The area’s economy is diverse and based around the growth areas of financial services, food and drink, tourism, life sciences, and the creative sector. The Borders Railway will greatly reduce commuter times between the city of Edinburgh and Midlothian and the Scottish Borders. Access to Edinburgh Airport and mainline railway routes to the rest of the UK will be greatly improved enabling businesses in outlying areas to improve their access to national, European, and global markets.
There are over 27,000 businesses in the area, 90 per cent of which are small and micro businesses employing less than 50 people. Key employers include Royal Bank of Scotland, the NHS, Standard Life, Tesco, and Lyle and Scott. The area as a whole contributed £21 billion to the Scottish economy in 2013.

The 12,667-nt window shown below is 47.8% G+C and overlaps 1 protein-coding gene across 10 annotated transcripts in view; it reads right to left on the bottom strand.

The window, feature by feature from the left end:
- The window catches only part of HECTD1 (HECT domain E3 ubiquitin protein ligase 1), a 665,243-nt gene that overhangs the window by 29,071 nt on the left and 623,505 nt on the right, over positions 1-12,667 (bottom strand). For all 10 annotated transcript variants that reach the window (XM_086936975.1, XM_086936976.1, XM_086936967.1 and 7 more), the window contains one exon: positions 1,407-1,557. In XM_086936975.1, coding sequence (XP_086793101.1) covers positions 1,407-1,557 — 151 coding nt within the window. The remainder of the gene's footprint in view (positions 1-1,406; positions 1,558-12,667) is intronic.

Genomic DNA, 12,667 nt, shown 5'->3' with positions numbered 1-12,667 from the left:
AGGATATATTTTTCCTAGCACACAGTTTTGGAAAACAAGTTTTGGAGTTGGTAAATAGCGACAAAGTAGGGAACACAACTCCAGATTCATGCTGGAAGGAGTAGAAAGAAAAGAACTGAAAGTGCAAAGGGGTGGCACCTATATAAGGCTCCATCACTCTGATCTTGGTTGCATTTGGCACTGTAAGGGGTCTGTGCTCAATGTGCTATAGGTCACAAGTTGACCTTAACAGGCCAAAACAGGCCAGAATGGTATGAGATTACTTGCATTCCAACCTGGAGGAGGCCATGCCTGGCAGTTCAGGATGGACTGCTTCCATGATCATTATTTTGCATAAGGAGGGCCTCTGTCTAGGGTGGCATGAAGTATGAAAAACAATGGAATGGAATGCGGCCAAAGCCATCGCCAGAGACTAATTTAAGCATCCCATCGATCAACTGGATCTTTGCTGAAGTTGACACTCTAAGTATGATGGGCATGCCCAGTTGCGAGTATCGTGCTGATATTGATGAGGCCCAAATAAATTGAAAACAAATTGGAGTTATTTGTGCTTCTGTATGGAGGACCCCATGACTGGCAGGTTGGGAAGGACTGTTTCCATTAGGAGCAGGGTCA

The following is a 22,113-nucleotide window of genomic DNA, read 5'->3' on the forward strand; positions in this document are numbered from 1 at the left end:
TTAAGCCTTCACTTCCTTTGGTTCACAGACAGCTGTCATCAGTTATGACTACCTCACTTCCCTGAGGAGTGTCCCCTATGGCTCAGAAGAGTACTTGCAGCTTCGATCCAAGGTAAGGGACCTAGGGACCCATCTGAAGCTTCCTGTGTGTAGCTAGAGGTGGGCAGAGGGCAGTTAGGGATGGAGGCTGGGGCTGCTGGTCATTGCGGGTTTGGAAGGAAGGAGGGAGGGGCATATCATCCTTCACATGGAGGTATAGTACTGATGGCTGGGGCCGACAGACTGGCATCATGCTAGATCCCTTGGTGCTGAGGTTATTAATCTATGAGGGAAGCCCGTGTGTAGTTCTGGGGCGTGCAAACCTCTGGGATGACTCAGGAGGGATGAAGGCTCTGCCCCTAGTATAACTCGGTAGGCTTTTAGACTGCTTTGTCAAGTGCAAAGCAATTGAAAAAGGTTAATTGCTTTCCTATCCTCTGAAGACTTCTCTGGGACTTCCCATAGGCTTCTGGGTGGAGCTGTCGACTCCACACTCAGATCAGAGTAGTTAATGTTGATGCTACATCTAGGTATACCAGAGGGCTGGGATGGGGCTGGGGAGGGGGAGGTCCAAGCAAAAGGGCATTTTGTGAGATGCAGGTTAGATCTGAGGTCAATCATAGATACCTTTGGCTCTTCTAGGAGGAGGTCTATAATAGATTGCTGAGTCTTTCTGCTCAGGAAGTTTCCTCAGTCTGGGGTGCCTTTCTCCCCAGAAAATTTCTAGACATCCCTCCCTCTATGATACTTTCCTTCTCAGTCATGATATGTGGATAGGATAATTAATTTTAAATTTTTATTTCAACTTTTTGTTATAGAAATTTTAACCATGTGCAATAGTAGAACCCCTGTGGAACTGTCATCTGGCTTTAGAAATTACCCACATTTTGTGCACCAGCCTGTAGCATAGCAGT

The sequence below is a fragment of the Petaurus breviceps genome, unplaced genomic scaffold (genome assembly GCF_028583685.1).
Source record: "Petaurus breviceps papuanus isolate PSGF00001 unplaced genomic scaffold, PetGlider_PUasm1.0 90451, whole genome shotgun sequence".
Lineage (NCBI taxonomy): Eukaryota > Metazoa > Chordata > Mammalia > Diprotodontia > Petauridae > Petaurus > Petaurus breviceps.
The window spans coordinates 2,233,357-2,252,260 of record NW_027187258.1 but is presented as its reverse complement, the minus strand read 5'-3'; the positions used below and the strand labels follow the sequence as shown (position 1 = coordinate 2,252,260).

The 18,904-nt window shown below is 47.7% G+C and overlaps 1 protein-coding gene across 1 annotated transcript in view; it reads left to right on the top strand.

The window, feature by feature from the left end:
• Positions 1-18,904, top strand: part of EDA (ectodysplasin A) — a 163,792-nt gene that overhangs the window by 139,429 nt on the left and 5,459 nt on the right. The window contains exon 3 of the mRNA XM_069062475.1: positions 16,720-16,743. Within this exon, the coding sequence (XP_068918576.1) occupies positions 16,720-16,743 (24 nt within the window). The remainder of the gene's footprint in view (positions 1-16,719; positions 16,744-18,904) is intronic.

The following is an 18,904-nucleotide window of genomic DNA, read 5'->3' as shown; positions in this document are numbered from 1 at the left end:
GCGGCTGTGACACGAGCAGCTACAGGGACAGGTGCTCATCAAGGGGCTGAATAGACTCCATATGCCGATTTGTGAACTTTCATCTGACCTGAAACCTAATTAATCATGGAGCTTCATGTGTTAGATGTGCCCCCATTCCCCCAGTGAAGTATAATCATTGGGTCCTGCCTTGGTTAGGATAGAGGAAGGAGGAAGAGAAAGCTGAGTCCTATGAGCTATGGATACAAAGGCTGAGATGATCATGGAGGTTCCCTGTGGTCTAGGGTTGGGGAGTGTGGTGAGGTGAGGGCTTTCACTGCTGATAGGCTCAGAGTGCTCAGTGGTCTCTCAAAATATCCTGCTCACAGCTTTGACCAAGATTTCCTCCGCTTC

The area has a flexible and skilled workforce with high levels of educational attainment. Eighty-nine per cent of people aged 16-64 have the equivalent of five or more GCSEs at grades A-C or above, with 36 per cent being educated to degree level or higher. In 2013, 72% of Modern Apprentices completed their course.
The population of the railway corridor area was 155,817 according to the 2011 Census and included a working-age population of 92,231. The overall population of Edinburgh, Midlothian, and the Scottish Borders in 2014 was 692,920, including a working-age population of 466,000.
The number of jobs available per working age resident varies across the area from 1.02 in Edinburgh to 0.64 in Midlothian. There is therefore a readily available workforce in the city’s hinterland.